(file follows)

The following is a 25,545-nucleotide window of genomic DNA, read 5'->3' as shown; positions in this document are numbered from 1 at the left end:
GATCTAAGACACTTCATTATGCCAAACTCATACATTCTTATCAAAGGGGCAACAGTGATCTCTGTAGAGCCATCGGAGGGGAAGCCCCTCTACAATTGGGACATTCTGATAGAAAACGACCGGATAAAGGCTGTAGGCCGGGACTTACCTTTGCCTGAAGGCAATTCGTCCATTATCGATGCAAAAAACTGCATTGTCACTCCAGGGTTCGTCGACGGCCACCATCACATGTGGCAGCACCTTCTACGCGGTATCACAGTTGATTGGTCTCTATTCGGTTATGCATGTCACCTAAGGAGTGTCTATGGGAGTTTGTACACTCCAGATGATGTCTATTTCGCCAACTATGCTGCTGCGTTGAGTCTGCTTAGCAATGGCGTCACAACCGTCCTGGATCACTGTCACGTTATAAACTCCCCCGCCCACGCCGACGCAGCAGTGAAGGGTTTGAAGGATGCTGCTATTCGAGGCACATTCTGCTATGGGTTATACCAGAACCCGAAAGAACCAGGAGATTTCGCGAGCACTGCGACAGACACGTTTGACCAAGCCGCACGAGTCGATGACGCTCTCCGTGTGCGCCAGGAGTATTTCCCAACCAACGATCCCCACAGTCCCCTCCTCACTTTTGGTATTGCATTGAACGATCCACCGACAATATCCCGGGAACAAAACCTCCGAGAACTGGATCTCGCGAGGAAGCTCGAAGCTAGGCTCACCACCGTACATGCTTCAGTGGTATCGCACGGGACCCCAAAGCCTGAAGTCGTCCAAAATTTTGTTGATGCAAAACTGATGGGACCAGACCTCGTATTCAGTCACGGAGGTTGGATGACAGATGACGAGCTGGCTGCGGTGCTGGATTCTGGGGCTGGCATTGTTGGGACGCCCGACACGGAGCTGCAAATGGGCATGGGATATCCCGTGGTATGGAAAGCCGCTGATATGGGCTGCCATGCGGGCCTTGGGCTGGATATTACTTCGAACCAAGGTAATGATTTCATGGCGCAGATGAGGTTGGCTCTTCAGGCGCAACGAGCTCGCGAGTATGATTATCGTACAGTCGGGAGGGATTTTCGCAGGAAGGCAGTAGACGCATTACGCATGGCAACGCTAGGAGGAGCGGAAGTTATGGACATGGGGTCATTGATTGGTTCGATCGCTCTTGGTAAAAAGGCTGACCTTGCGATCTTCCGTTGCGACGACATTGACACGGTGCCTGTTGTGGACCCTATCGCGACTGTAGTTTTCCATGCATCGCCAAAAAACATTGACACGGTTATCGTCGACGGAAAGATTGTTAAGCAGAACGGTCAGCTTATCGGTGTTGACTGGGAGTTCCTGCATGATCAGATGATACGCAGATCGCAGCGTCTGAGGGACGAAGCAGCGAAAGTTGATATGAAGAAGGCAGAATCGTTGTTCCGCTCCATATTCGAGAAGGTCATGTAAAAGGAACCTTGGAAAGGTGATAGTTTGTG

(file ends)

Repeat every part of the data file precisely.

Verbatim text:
The following is a 25,545-nucleotide window of genomic DNA, read 5'->3' as shown; positions in this document are numbered from 1 at the left end:
GATCTAAGACACTTCATTATGCCAAACTCATACATTCTTATCAAAGGGGCAACAGTGATCTCTGTAGAGCCATCGGAGGGGAAGCCCCTCTACAATTGGGACATTCTGATAGAAAACGACCGGATAAAGGCTGTAGGCCGGGACTTACCTTTGCCTGAAGGCAATTCGTCCATTATCGATGCAAAAAACTGCATTGTCACTCCAGGGTTCGTCGACGGCCACCATCACATGTGGCAGCACCTTCTACGCGGTATCACAGTTGATTGGTCTCTATTCGGTTATGCATGTCACCTAAGGAGTGTCTATGGGAGTTTGTACACTCCAGATGATGTCTATTTCGCCAACTATGCTGCTGCGTTGAGTCTGCTTAGCAATGGCGTCACAACCGTCCTGGATCACTGTCACGTTATAAACTCCCCCGCCCACGCCGACGCAGCAGTGAAGGGTTTGAAGGATGCTGCTATTCGAGGCACATTCTGCTATGGGTTATACCAGAACCCGAAAGAACCAGGAGATTTCGCGAGCACTGCGACAGACACGTTTGACCAAGCCGCACGAGTCGATGACGCTCTCCGTGTGCGCCAGGAGTATTTCCCAACCAACGATCCCCACAGTCCCCTCCTCACTTTTGGTATTGCATTGAACGATCCACCGACAATATCCCGGGAACAAAACCTCCGAGAACTGGATCTCGCGAGGAAGCTCGAAGCTAGGCTCACCACCGTACATGCTTCAGTGGTATCGCACGGGACCCCAAAGCCTGAAGTCGTCCAAAATTTTGTTGATGCAAAACTGATGGGACCAGACCTCGTATTCAGTCACGGAGGTTGGATGACAGATGACGAGCTGGCTGCGGTGCTGGATTCTGGGGCTGGCATTGTTGGGACGCCCGACACGGAGCTGCAAATGGGCATGGGATATCCCGTGGTATGGAAAGCCGCTGATATGGGCTGCCATGCGGGCCTTGGGCTGGATATTACTTCGAACCAAGGTAATGATTTCATGGCGCAGATGAGGTTGGCTCTTCAGGCGCAACGAGCTCGCGAGTATGATTATCGTACAGTCGGGAGGGATTTTCGCAGGAAGGCAGTAGACGCATTACGCATGGCAACGCTAGGAGGAGCGGAAGTTATGGACATGGGGTCATTGATTGGTTCGATCGCTCTTGGTAAAAAGGCTGACCTTGCGATCTTCCGTTGCGACGACATTGACACGGTGCCTGTTGTGGACCCTATCGCGACTGTAGTTTTCCATGCATCGCCAAAAAACATTGACACGGTTATCGTCGACGGAAAGATTGTTAAGCAGAACGGTCAGCTTATCGGTGTTGACTGGGAGTTCCTGCATGATCAGATGATACGCAGATCGCAGCGTCTGAGGGACGAAGCAGCGAAAGTTGATATGAAGAAGGCAGAATCGTTGTTCCGCTCCATATTCGAGAAGGTCATGTAAAAGGAACCTTGGAAAGGTGATAGTTTGTG